Default

    Quote Originally Posted by WillWilly View Post
    Glad to hear about your find. I'm in the middle of my rebuild 16" CY, very similar. Look at thread, Monarch CY 16 Winter Project. It should answer a great deal of questions.

    Monarch CY 16 Winter Project


    I agree, if you are not experienced with running a metal lathe, please follow marka's advise above and get yourself schooled. This lathe, as with many, will not know the difference between metal or your limbs...

    A good cleaning is in order, make sure your oiling systems are functioning in the headbox and saddle/apron. Again look through my thread and it will explain oiling system, oil pump function, and hopefully more than you need to know.

    Don't hesitate to ask questions here... Alot of great folks!

    Thanks! Ill have a good read before I go much further. I have my mate coming around tomorrow to go through a bunch of stuff with me too.
    Last edited by Glen_Oz; 05-12-2020 at 05:08 AM.

  15. #11
    Join Date
    May 2020
    Country
    AUSTRALIA
    Posts
    6
    Post Thanks / Like
    Likes (Given)
    3
    Likes (Received)
    0

    Default

    Yesterday, I hooked up the VFD and after putting some oil in the headstock, I ran the lathe real slow. Except for a little belt slap, it ran very smooth, so will have to adjust the tension at some point.

    Today, I wanted to check the apron, after dropping the pump cage off the side, I found zero oil and a reasonable amount of crud in there that I wanted to clean out, I tried just blasting is out with a bit of degreaser, but ultimately decided I would need to split it all, hoped I could just lift the saddle and get in through the top to clean the apron out.

    I must admit, I ran in issues here, I removed the 8 obvious bolts at the top, the adjuster, the dowels and the clamps under the CS, and while the rear saddle is free, its still held in place at the front somehow, is there a trick to getting the saddle lifted ? I could only find 10EE stuff with a search.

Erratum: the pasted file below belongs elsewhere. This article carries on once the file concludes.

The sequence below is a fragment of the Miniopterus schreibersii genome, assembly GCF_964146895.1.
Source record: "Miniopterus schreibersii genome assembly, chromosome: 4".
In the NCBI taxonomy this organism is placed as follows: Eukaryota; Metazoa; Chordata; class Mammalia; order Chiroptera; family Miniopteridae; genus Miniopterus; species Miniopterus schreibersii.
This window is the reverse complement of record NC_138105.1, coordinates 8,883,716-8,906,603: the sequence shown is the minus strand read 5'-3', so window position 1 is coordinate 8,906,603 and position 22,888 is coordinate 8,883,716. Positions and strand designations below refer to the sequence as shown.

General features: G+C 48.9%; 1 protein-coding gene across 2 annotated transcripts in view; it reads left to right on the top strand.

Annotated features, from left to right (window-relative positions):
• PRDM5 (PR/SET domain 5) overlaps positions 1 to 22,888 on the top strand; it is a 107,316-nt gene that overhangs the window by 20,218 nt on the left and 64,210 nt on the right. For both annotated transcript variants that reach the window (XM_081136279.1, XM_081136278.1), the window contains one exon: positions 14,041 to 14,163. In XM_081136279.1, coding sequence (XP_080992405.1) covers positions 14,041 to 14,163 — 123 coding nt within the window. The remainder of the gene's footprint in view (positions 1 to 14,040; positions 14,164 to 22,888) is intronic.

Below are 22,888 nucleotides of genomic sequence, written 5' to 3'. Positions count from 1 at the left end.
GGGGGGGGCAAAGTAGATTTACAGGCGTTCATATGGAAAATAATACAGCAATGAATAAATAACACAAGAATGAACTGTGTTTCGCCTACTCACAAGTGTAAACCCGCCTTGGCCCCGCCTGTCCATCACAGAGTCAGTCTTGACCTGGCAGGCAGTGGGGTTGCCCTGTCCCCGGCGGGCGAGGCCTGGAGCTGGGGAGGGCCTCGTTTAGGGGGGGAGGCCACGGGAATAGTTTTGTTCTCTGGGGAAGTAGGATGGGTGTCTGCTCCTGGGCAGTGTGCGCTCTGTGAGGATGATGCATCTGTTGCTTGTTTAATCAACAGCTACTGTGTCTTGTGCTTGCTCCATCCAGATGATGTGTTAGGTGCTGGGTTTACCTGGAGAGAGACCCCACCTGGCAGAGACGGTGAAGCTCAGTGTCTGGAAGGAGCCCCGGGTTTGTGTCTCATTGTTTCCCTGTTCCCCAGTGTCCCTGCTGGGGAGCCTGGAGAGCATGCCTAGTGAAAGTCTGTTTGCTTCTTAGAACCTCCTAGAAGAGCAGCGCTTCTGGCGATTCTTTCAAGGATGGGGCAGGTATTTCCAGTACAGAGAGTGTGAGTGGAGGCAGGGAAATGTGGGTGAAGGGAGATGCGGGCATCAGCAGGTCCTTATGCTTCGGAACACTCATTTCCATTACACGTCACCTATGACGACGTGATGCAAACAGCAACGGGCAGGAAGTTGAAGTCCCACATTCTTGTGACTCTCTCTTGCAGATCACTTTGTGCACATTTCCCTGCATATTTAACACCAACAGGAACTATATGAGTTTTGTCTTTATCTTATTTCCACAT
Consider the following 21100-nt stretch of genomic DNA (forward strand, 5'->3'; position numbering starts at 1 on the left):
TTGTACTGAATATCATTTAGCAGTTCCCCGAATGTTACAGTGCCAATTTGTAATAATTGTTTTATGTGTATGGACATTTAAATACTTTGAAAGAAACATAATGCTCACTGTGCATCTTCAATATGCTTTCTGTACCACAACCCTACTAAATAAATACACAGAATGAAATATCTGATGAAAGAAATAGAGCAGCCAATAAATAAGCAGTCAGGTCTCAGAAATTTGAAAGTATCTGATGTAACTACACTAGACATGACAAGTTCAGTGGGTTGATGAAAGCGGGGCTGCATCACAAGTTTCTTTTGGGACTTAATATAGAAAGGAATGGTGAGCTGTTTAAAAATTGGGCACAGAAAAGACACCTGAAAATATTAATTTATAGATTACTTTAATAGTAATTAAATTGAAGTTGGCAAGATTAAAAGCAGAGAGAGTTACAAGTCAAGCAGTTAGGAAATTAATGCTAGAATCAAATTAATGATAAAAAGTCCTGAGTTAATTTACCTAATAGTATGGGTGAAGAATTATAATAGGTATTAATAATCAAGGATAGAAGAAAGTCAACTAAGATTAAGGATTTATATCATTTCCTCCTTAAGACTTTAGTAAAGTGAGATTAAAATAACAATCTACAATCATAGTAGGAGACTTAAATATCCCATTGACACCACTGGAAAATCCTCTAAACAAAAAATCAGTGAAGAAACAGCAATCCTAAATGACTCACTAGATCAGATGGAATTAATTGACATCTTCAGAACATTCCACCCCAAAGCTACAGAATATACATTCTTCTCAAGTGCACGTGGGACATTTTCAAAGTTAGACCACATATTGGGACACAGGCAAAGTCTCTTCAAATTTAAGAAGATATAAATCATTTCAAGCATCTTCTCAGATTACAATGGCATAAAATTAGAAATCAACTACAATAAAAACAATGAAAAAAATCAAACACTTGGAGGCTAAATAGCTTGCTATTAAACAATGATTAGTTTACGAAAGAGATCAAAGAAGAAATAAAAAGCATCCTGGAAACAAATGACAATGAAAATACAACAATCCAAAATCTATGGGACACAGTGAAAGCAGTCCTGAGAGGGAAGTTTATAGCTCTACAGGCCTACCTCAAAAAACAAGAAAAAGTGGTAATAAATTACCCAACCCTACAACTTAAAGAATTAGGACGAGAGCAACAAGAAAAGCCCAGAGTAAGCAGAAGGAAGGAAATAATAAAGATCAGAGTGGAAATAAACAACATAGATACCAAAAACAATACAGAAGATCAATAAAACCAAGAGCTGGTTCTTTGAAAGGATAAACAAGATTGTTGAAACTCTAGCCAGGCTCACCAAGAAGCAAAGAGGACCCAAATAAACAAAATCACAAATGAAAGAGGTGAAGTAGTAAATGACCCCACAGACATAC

img_20200512_162147.jpg
    img_20200512_162133.jpg

    I also found that the far right 'short' bolts connecting the saddle to the apron had been stripped, is there an accepted fix for something like this ? Helicoils ? What thread is this even ?

    I thought while I was checking things I would have a quick look at the Cross slide gearbox, while this looks like it should be full of oil, it was just packed with a bit of grease, is this common mod ? Maybe they leak too much ?

    img_20200512_181118.jpg

    Hope everyone is keeping safe and enjoying some isolation time with their lathes

  16. #12
    Join Date
    Jul 2004
    Location
    Houston, TX USA
    Posts
    30,858
    Post Thanks / Like

    Default

    is there a trick to getting the saddle lifted ?
    Does Monarch use "hold downs" under the bridge of the saddle? I know the larger Lodge & Shipleys do - like my past a hundred-year-old 24"

    It wouldn't be the same one ? (manual)
    Pretty much looks like
    Last edited by johnoder; 05-12-2020 at 03:35 PM.

  17. #13
    Join Date
    Sep 2019
    Country
    UNITED STATES
    State/Province
    Tennessee
    Posts
    49
    Post Thanks / Like
    Likes (Given)
    10
    Likes (Received)
    14

    Default

    Being only about 9 months ahead of you, here are the toe-holds that I have found most valuable.

    1) Go to Youtube and watch lathe accident videos to instill a healthy respect for the machine.

    2) The Youtube channels Vintage Machinery and Machining 360 both have lots of detailed videos about rebuilding Monarch lathes. Even if they aren't the exact model, many of the details are the same.